• Agencia de Noticias INFONOR[31]
  • Agencia de Noticias SIP
  • Coahuila en Línea[32]
  • Territorio de Coahuila y Texas[33]


Recent events[edit]

  • On April 4, 2004, the Río Escondido (a tributary of the Río Bravo) broke its banks and some 36 residents of the Piedras Negras area were killed or vanished after the resulting flash floods.[34]
  • In 2007, a tornado hit both Piedras Negras and Eagle Pass on April 24, killing three people in Piedras Negras and seven people in Eagle Pass. Several others were injured and homeless in both communities. See also Piedras Negras-Eagle Pass Tornadoes
  • On Monday, September 17, 2012, at least 30, and possibly more than 100, inmates broke out of a prison here, near the U.S.-Mexico border, by digging a tunnel from the prison's carpentry section.[35]


  • Gladys Pearl Baker : Mother of Norma Jean, better known as Marilyn Monroe.
  • Pedro Ferriz Santacruz : journalist, presenter, ufologist and political.
  • Ramón Bravo : Oceanographer, communications expert, researcher and Mexican environmentalist.
  • Armando Jiménez : Writer and architect, author of the book series "Mexican Picardy".
  • Pablo Valdés Hernández : Mexican composer.
  • Julio Santoscoy Cobo: Recognized chronicler of the city and historian.
  • Hector Ruiz : President and CEO of Advanced Micro Devices (AMD).
  • Ricardo Mendoza Wheeler : Director of the film The Escape of the Saints (2005).
  • Ricardo Omaña : Newspaper columnist and editorial writer. Author of "One Column" since 1960.

Sister cities[edit]

Piedras Negras has two sister cities, as designated by Sister Cities International:


  1. ^ "Historia". Piedras Negras. Retrieved 2014-03-05. 
  2. ^ Johnson, Nicholas (2014). Negroes and The Gun: the black tradition of arms. Amherst, New York: Prometheus. p. 133. ISBN 978-1-61614-839-3. 
  3. ^ Welch, William M. (April 26, 2007). "Border storms' death toll rises to 10 - USATODAY.com". Usatoday30.usatoday.com. Retrieved 2014-03-05.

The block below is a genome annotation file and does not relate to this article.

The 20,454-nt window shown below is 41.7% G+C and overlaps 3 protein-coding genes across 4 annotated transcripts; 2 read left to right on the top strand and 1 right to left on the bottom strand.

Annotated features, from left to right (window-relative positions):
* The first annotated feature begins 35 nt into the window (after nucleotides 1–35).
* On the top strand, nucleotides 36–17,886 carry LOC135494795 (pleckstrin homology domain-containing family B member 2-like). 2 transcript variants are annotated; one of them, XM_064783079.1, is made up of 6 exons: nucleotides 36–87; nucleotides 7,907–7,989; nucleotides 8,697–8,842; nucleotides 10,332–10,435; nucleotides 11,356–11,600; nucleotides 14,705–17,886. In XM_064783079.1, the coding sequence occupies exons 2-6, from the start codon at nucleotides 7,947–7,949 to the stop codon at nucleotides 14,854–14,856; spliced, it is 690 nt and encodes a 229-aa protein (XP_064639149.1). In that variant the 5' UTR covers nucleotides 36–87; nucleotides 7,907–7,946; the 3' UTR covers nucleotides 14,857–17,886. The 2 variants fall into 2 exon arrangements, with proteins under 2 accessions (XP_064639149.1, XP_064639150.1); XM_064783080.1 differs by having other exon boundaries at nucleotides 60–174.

4. ^ "Piedras Negras, una de las ciudades más calientes del país". ZÓCALO SALTILLO. March 8, 2009. Retrieved April 12, 2011. 
  5. ^ "Estado de Coahulia-Estacion: Piedras Negras (Obs)". Normales Climatologicas 1951–2010 (in Spanish). Servicio Meteorologico Nacional. Retrieved May 4, 2015. 
  6. ^ "NORMALES CLIMATOLÓGICAS 1981–2000" (PDF) (in Spanish). Servicio Meteorológico Nacional. Retrieved May 4, 2015. 
  7. ^ "Station 76243: Piedras Negras". Global station data 1961–1990—Sunshine Duration. Deutscher Wetterdienst. Retrieved May 4, 2015. 
  8. ^ "Diócesis de Piedras Negras". Diocesispn.org. Retrieved 2014-03-05. 
  9. ^ "Verbena popular por inauguración del Bosque Urbano "El Vergel"". Retrieved April 1, 2010. 
  10. ^ "Teatro Piedras Negras!!!". YouTube. August 10, 2009. Retrieved 2014-03-05. 
  11. ^ "Entrega el Gobernador Humberto Moreira el Teatro de la Ciudad de Piedras Negras "Pepe Maldonado"". Retrieved December 28, 2010. 
  12. ^ "YouTube". YouTube. Retrieved 2014-03-05. 
  13. ^ a b "Inauguran Auditorio y Casa de las Artes de Piedras Negras". Retrieved December 21, 2010. 
  14. ^ "YouTube". YouTube. Retrieved 2014-03-05. 
  15. ^ "Entrega Humberto Moreira "Gran Plaza" a Piedras Negras". Retrieved December 9, 2010. 
  16. ^ "YouTube". YouTube. Retrieved 2014-03-05. 
  17. ^ "Asta Bandera Monumental de Piedras Negras es un símbolo de identidad nacional". Retrieved December 23, 2010. 
  18. ^ "YouTube". YouTube. Retrieved 2014-03-05. 
  19. ^ "El Gobernador Humberto Moreira Valdés entregó la moderna Infoteca de Piedras Negras". Retrieved December 29, 2010. 
  20. ^ "Museo del Niño "El Chapulín" se construirá en Piedras Negras". Retrieved April 21, 2010. 
  21. ^ "YouTube". YouTube. Retrieved 2014-03-05. 
  22. ^ "YouTube". YouTube. Retrieved 2014-03-05. 
  23. ^ "Inauguran Paseo del Río de Piedras Negras". Retrieved November 28, 2010. 
  24. ^ http://www.nationalnachosday.com/
  25. ^ a b "PeriĂłdico ZĂłcalo – Noticias de Saltillo, Coahuila, MĂŠxico, Piedras Negras, Monclova, AcuĂąa, Videos, ZĂłcalo". Zocalo.com.mx. Retrieved 2014-03-05. 
  26. ^ "eldiapn.com". eldiapn.com. Retrieved 2014-03-05. 
  27. ^ "EXA". Exafm.com.mx. Retrieved 2014-03-05. 
  28. ^ "superestelar1079.com". superestelar1079.com. Retrieved 2014-03-05. 
  29. ^ "Coahuiltecamedios.com". Coahuiltecamedios.com. Retrieved 2014-03-05. 
  30. ^ "La Rancherita del Aire, desde Piedras Negras, Coahuila, México". La-rancherita.com.mx. Retrieved 2014-03-05. 
  31. ^ "Infonor – Diario Digital". Agencia.infonor.com.mx. Retrieved 2014-03-05. 
  32. ^ ":: Coahuila en Línea ::". Coahuilaenlinea.com. Retrieved 2014-03-05. 
  33. ^ "Portada". Territorio de Coahuila y Texas. Retrieved 2014-03-05. 
  34. ^ "Global Hazards – 2004 | State of the Climate | National Climatic Data Center (NCDC)". Ncdc.noaa.gov. May 16, 2012. Retrieved 2014-03-05. 
  35. ^ "More than 30 escape from Mexican prison on US border – World news – Americas | NBC News". MSNBC. September 17, 2012. Retrieved 2014-03-05. 


  1. ^ Station ID for Piedras Negras is 76220 Use this station ID to locate the sunshine duration

External links[edit]